RNA silencing consists a mechanism for eukariotic cells in order to defend against transposons and pathogens as well as control their own genes expesion. Attempting to detect and isolate short-RNAs with ‘interferance' function from several animal species, short-RNAs that were formed by the host genome and their role was not to produce proteins were founded. The RNA molecules are known as pre-miRNAs, ~70 nucleotide short hairpin molecules, which because of to their self-complementary structure fold on themselves. The enzyme Dicer, which is vital for the function of the siRNA mechanism is also dominant in the case of the miRNA mechanism, as it cleaves the pre-miRNAs into 21-22 nucleotide molecules (miRNAs) (Bernstein, Caudy, Hammond, & Hannon 2001). It has been found that in humans, both in vitro and in vivo, miRNAs induce cleavage of perfectly complementary target RNAs resulting in gene silencing.

After discussing some general similarities between the siRNA and the miRNA mechanisms, in the following pages the intracellular mechanism of siRNA interference is described.

DELIVERY INTO THE CELL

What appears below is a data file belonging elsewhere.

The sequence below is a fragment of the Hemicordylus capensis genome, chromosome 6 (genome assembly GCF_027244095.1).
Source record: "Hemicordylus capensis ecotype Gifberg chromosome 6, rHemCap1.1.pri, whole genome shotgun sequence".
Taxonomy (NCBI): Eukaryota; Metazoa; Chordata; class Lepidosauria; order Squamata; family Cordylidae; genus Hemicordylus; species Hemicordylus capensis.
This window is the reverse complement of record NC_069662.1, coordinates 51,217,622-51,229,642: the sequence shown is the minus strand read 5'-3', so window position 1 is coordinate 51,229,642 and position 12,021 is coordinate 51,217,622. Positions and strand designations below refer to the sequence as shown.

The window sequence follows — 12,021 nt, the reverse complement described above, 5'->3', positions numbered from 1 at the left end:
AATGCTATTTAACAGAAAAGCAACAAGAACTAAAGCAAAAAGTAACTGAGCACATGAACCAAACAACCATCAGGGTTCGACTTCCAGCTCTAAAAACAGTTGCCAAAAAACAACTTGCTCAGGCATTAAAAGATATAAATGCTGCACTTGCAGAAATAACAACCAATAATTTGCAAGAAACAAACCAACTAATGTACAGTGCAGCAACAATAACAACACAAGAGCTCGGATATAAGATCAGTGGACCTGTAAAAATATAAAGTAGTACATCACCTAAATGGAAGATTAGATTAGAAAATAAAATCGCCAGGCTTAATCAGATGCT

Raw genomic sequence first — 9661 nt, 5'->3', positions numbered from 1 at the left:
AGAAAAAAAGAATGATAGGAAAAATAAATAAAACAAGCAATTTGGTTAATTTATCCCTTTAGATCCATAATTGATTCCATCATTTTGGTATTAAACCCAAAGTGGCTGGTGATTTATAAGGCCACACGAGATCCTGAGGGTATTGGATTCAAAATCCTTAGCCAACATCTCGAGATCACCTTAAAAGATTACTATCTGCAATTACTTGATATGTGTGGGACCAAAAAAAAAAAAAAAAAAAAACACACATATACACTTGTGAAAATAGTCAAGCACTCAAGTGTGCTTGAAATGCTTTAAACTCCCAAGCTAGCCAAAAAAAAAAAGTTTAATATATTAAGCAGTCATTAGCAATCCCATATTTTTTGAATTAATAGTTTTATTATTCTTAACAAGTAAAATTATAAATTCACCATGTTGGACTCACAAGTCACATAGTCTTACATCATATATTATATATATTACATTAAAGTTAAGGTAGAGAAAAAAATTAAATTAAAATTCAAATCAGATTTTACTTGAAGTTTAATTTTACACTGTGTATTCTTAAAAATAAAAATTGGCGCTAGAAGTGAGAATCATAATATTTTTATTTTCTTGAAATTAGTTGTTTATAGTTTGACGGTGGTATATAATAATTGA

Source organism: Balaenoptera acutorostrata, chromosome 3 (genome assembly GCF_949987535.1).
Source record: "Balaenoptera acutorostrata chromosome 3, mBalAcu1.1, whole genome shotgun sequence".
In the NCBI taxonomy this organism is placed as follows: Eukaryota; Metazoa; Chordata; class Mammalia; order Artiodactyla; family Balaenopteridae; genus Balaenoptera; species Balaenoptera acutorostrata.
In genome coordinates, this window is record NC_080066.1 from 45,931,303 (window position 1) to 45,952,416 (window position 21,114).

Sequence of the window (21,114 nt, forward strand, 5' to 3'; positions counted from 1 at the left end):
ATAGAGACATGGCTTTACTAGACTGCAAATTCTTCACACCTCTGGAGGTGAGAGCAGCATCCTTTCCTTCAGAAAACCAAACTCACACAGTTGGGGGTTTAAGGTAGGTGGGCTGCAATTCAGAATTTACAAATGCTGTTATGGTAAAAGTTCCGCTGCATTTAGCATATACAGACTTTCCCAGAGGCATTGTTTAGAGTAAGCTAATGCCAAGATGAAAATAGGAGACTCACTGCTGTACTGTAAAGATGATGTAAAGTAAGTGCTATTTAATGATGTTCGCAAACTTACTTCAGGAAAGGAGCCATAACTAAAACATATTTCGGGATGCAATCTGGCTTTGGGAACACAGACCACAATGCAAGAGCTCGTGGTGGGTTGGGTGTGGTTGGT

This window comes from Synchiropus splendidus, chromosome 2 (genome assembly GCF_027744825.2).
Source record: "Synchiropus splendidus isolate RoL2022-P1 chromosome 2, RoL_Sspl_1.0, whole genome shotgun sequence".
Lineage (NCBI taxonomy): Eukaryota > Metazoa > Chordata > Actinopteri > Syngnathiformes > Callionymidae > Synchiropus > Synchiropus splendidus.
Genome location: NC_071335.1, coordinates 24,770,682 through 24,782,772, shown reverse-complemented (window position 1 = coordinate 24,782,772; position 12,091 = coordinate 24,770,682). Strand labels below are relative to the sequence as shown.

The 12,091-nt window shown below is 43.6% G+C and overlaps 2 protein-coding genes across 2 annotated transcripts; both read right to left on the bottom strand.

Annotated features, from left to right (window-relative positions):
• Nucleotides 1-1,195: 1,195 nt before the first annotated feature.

I. WHAT IS DELIVERED

a) In vivo direct application of in vitro synthesised 19-23 bp double stranded small interfering RNAs (siRNAs) containing 2-nt 3΄ overhangs (Aigner 2006).

b)Long dsRNAs, that may cause potent interferon response, which results in total post-transcriptional inhibition of gene expression (Filipowicz et al. 2005;Meister & Tuschl 2004). Long dsRNA, developed by viral replication or viral gene expression, may be detected through the serine-threonine kinase PKR(Katze et al. 1991;Meurs et al. 1992;Williams 2001) or the Toll-like receptor 3 (TLR3) (Alexopoulou et al. 2001). Expression of I interferon (IFN-alpha and IFN-beta) is the result of this process, especially in plasmocytoid dendritic cells (PDC). A multi-step and multi-factor signalling pathway is induced (Leaman et al. 1998) resulting in the upregulation of many interferon-induced genes and this process may cause inhibition of protein synthesis and apoptosis. Further research focusing on RNAi facilitated overcoming this barrier. Specifically, the Dicer enzyme, an endogenous cytoplasmic RNase III-like enzyme, was found to reduce long dsRNAs into small 19-21 nucleotide duplexes (siRNAs) with two nucleotide overhangs in the 3΄ (Aigner 2006). It was shown that dsRNAs greater than 30 bp trigger the interferon response, but not the small siRNAs (Manche et al. 1992). Consequently, siRNAs could be used as a very useful RNAi tool in order to perform gene analysis in mammalian cells.